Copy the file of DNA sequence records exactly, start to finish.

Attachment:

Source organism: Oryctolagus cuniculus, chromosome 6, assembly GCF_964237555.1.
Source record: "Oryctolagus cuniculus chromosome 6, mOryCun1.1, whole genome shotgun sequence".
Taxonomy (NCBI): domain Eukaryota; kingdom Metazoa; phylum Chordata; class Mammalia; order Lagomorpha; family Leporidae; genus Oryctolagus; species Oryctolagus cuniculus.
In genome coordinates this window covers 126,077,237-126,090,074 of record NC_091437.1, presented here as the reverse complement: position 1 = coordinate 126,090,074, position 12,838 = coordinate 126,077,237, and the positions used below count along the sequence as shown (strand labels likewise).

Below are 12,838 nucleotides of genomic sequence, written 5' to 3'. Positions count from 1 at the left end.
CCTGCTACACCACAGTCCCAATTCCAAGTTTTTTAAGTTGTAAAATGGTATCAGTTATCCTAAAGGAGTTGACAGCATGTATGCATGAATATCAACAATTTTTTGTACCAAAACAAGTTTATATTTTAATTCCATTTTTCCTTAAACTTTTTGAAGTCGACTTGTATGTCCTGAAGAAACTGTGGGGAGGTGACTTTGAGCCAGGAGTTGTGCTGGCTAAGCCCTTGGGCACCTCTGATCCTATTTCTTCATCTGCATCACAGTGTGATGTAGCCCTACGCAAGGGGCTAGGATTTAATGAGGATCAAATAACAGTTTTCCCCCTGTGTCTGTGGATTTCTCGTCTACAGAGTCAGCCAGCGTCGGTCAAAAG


Source organism: Oryctolagus cuniculus, chromosome 6, assembly GCF_964237555.1.
Source record: "Oryctolagus cuniculus chromosome 6, mOryCun1.1, whole genome shotgun sequence".
Taxonomy (NCBI): domain Eukaryota; kingdom Metazoa; phylum Chordata; class Mammalia; order Lagomorpha; family Leporidae; genus Oryctolagus; species Oryctolagus cuniculus.
In genome coordinates this window covers 126,077,237-126,090,074 of record NC_091437.1, presented here as the reverse complement: position 1 = coordinate 126,090,074, position 12,838 = coordinate 126,077,237, and the positions used below count along the sequence as shown (strand labels likewise).

Below are 12,838 nucleotides of genomic sequence, written 5' to 3'. Positions count from 1 at the left end.
CCTGCTACACCACAGTCCCAATTCCAAGTTTTTTAAGTTGTAAAATGGTATCAGTTATCCTAAAGGAGTTGACAGCATGTATGCATGAATATCAACAATTTTTTGTACCAAAACAAGTTTATATTTTAATTCCATTTTTCCTTAAACTTTTTGAAGTCGACTTGTATGTCCTGAAGAAACTGTGGGGAGGTGACTTTGAGCCAGGAGTTGTGCTGGCTAAGCCCTTGGGCACCTCTGATCCTATTTCTTCATCTGCATCACAGTGTGATGTAGCCCTACGCAAGGGGCTAGGATTTAATGAGGATCAAATAACAGTTTTCCCCCTGTGTCTGTGGATTTCTCGTCTACAGAGTCAGCCAGCGTCGGTCAAAAG